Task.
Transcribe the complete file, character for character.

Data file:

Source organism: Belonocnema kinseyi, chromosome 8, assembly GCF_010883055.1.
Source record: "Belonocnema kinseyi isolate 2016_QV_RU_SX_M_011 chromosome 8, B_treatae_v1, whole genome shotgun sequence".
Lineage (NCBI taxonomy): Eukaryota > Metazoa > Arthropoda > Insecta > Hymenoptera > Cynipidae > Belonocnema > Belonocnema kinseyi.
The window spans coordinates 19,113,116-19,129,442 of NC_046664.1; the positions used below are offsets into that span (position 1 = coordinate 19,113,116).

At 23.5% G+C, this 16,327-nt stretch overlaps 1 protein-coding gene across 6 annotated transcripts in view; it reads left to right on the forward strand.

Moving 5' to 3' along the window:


Source organism: Belonocnema kinseyi, chromosome 8, assembly GCF_010883055.1.
Source record: "Belonocnema kinseyi isolate 2016_QV_RU_SX_M_011 chromosome 8, B_treatae_v1, whole genome shotgun sequence".
Lineage (NCBI taxonomy): Eukaryota > Metazoa > Arthropoda > Insecta > Hymenoptera > Cynipidae > Belonocnema > Belonocnema kinseyi.
The window spans coordinates 19,113,116-19,129,442 of NC_046664.1; the positions used below are offsets into that span (position 1 = coordinate 19,113,116).

At 23.5% G+C, this 16,327-nt stretch overlaps 1 protein-coding gene across 6 annotated transcripts in view; it reads left to right on the forward strand.

Moving 5' to 3' along the window: